When you forgive, there is a space opening within you, that allows you to respond more intelligently to the present moment.

It is a truly deep practice. Instead of going around in circles for years, prolonging the unbearable pain with your foot on the brakes and gas at the same time, you courageously face the shame and guilt. You feel it as energy in your body, fully, so that the same energy trapped in self-flagellation can flow and feed your commitment to awaken, to act, and to restore your life to integrity.

Both Chameli and I would welcome your comments below

By | 2018-11-17T19:12:45+00:00 November 17th, 2018|Read Articles, The Brilliance Cycle|

7 Comments

  1. chris grant November 17, 2018 at 7:34 pm - Reply

    Wow. That is what real Brilliance sounds like. Thank You Sincerely.

  2. Linda Savitz November 18, 2018 at 7:38 am - Reply

    Gorgeous in every way!

  3. Elizabeth November 20, 2018 at 8:32 am - Reply

    As a present participant in Chameli’s 21 day sadhana, I will add this beautiful piece to my practice. Thank you, and I bow.

  4. Xeto November 21, 2018 at 1:07 am - Reply

    So beautiful, I would love to translate/transfer this into german and have it in my psychotherapy Praxis for my people (clients)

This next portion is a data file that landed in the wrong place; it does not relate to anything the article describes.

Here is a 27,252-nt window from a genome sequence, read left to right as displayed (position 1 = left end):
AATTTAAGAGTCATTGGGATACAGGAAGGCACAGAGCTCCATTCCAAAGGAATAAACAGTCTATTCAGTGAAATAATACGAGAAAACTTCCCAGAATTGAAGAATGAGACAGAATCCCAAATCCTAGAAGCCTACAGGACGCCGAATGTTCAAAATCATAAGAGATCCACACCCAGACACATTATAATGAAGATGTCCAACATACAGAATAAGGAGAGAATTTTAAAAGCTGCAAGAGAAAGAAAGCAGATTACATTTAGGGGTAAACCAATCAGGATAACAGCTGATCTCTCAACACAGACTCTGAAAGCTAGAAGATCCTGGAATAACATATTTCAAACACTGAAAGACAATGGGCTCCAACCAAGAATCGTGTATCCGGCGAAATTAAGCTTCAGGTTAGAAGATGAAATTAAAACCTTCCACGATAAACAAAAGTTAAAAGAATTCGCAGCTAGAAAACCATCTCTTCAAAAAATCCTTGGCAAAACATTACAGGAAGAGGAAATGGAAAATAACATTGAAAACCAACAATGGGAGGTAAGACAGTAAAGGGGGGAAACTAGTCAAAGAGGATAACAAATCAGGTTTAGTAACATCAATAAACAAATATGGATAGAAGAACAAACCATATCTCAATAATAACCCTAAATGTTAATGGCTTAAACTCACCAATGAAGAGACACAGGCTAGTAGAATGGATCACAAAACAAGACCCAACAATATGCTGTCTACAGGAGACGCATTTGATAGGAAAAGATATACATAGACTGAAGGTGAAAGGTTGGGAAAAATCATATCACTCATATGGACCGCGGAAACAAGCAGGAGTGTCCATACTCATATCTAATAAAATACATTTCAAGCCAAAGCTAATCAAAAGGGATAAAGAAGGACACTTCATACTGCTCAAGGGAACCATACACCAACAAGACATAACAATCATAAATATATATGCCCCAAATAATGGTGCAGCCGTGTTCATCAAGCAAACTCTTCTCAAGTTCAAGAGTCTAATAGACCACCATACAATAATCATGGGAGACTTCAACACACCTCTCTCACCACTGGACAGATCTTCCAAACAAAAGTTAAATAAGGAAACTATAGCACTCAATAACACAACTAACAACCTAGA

5. Richard Anderson November 21, 2018 at 4:24 am - Reply

    Beautiful. Thank you.

  6. Pippa November 21, 2018 at 10:36 am - Reply

    I want to read again and feel and think my response. There’s so much to say, but I need to be clear first.
    Thanks for inspiring me to ask myself questions

  7. Roberta November 21, 2018 at 11:04 am - Reply

    True. Saying yes to something means saying no to something else, though I doubt many people realize what they are saying no to (life’s not an episode of the Bachelorette). It’s been a source of regret for me sometimes, though I don’t dwell upon it continually. Robert Frost expressed a similar sentiment and also pointed out that we may lose the ability to choose between the same two paths later. Sometimes an opportunity only comes to us once and never again.